A slowdown in London is to blame for poor productivity in the UK, a think tank says

The slowdown in London is the root cause of poor UK productivity, according to research published on Thursday showing the capital has lagged behind the rest of the country and similar global cities over the last 15 years.

In a report by the think-tank Center for Cities, he found that the value of production per hour worked in London since 2007 was lower than in Paris, New York and Brussels, and argued that more decentralization by central government would help mitigate post-Brexit and post-Brexit the coronavirus challenges that have hit production.

London’s weight in the national economy meant Britain’s gross domestic product would be £54bn higher in 2019 if its productivity rose in line with that of Paris, New York, Brussels and Stockholm since the 2008-09 financial crisis said the think tank. He added that tax receipts would be £17bn higher.

Instead, an analysis of official data showed that the capital’s annual productivity growth – defined as the value of output per hour worked – has averaged just 0.2% since 2007, slightly below the already weak national average of 0. 3 percent

Over the same period, productivity growth averaged 0.9 percent in Paris – almost twice the French average – and 1.4 percent in New York, while the US average was 1 percent.

Such poor performance matters because productivity remains much higher in London, whose economy is based on ‘superstar’ firms in the professional services, IT and banking sectors, than in other regions. Employment in the capital was also growing faster, which means that it is increasingly determining national trends.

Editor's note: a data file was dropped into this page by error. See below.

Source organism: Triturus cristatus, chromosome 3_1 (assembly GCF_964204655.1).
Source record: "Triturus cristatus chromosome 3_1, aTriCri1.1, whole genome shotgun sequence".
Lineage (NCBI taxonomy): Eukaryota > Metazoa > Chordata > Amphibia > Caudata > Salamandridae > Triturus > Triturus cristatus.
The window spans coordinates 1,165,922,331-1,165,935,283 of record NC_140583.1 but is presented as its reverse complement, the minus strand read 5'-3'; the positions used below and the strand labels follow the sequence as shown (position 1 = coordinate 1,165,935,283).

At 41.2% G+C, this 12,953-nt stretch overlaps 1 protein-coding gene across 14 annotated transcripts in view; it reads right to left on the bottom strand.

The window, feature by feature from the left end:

Both Prime Minister Rishi Sunak’s government and the Labor Party led by Sir Keir Starmer see increasing productivity as key to reviving the economy. In the long run, higher productivity is necessary if wages are to rise and living standards improve without fueling higher inflation.

The report found that the main reason for the slowdown in London was the stuttering performance of the most productive firms in the heart of the capital, while productivity in developing areas on its fringes rose fastest.

Noting that this sharp slowdown preceded Brexit, the Center for Cities said it could not be explained by macroeconomic trends – such as a long period of very loose monetary policy – as this was not the case in other global financial centres.

Instead, he suggested that the increase may be due to the rising cost of commercial real estate, which has displaced more productive intangible investments. He added that high housing costs and a weaker pound had made London less attractive to highly-skilled professionals from abroad.

Paul Swinney, director of policy at the Center for Cities, said the advantage of London is that it “offers the benefits outweigh the costs”, so “if its benefits erode and costs go up, it becomes less attractive.”

He added that if this continues, low productivity could compound Brexit and homework challenges, causing a further decline.

According to the think tank, planning reforms could lower the cost of housing and office space, and new fiscal powers could enable the mayor to levy a payroll tax or introduce a city sales or tourist tax.

It added that other ministerial priorities should be to stimulate the migration of highly skilled workers and to push for better deals with the EU on trade in financial services, on which the fate of London still depends.

HM Treasury said the chancellor had put forward a plan to boost productivity and the government had also outlined “ambitious” financial services reforms, while reviewing EU-derived rules in other critical growth sectors.

Leave a Reply

Your email address will not be published. Required fields are marked *